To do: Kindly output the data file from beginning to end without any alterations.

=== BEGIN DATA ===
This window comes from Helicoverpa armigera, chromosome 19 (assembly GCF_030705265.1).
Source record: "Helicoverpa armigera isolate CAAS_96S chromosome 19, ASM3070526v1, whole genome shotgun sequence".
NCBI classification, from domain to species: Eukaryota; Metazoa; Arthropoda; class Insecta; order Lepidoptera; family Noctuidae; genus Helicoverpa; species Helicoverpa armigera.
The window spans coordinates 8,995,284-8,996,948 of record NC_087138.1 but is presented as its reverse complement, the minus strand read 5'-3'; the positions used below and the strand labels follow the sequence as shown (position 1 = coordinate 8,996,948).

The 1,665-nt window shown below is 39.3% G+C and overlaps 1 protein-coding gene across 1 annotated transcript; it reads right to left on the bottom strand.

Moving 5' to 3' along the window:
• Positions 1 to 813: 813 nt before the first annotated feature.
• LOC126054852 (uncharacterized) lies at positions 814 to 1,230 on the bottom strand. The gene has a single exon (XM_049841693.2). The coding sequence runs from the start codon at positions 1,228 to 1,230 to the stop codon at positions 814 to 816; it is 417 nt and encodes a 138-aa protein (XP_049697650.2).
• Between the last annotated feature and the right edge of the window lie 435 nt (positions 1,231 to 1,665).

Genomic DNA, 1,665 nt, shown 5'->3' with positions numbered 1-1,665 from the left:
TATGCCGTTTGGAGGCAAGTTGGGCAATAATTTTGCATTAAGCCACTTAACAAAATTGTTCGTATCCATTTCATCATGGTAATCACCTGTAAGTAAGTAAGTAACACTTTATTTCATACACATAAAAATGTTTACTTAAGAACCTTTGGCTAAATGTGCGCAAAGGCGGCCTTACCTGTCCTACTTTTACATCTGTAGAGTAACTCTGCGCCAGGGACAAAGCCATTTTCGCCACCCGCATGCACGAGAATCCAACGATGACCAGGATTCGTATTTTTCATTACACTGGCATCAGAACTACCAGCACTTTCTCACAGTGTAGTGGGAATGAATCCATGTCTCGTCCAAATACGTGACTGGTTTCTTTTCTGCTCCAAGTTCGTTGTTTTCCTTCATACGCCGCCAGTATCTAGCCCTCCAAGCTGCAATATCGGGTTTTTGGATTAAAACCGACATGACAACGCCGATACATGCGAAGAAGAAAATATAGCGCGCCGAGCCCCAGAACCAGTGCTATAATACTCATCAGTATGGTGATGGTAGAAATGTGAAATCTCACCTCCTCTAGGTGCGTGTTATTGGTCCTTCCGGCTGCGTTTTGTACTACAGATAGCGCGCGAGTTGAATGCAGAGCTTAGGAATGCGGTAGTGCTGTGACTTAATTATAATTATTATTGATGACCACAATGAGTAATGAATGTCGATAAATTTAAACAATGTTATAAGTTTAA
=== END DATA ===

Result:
This window comes from Helicoverpa armigera, chromosome 19 (assembly GCF_030705265.1).
Source record: "Helicoverpa armigera isolate CAAS_96S chromosome 19, ASM3070526v1, whole genome shotgun sequence".
NCBI classification, from domain to species: Eukaryota; Metazoa; Arthropoda; class Insecta; order Lepidoptera; family Noctuidae; genus Helicoverpa; species Helicoverpa armigera.
The window spans coordinates 8,995,284-8,996,948 of record NC_087138.1 but is presented as its reverse complement, the minus strand read 5'-3'; the positions used below and the strand labels follow the sequence as shown (position 1 = coordinate 8,996,948).

The 1,665-nt window shown below is 39.3% G+C and overlaps 1 protein-coding gene across 1 annotated transcript; it reads right to left on the bottom strand.

Moving 5' to 3' along the window:
• Positions 1 to 813: 813 nt before the first annotated feature.
• LOC126054852 (uncharacterized) lies at positions 814 to 1,230 on the bottom strand. The gene has a single exon (XM_049841693.2). The coding sequence runs from the start codon at positions 1,228 to 1,230 to the stop codon at positions 814 to 816; it is 417 nt and encodes a 138-aa protein (XP_049697650.2).
• Between the last annotated feature and the right edge of the window lie 435 nt (positions 1,231 to 1,665).

Genomic DNA, 1,665 nt, shown 5'->3' with positions numbered 1-1,665 from the left:
TATGCCGTTTGGAGGCAAGTTGGGCAATAATTTTGCATTAAGCCACTTAACAAAATTGTTCGTATCCATTTCATCATGGTAATCACCTGTAAGTAAGTAAGTAACACTTTATTTCATACACATAAAAATGTTTACTTAAGAACCTTTGGCTAAATGTGCGCAAAGGCGGCCTTACCTGTCCTACTTTTACATCTGTAGAGTAACTCTGCGCCAGGGACAAAGCCATTTTCGCCACCCGCATGCACGAGAATCCAACGATGACCAGGATTCGTATTTTTCATTACACTGGCATCAGAACTACCAGCACTTTCTCACAGTGTAGTGGGAATGAATCCATGTCTCGTCCAAATACGTGACTGGTTTCTTTTCTGCTCCAAGTTCGTTGTTTTCCTTCATACGCCGCCAGTATCTAGCCCTCCAAGCTGCAATATCGGGTTTTTGGATTAAAACCGACATGACAACGCCGATACATGCGAAGAAGAAAATATAGCGCGCCGAGCCCCAGAACCAGTGCTATAATACTCATCAGTATGGTGATGGTAGAAATGTGAAATCTCACCTCCTCTAGGTGCGTGTTATTGGTCCTTCCGGCTGCGTTTTGTACTACAGATAGCGCGCGAGTTGAATGCAGAGCTTAGGAATGCGGTAGTGCTGTGACTTAATTATAATTATTATTGATGACCACAATGAGTAATGAATGTCGATAAATTTAAACAATGTTATAAGTTTAA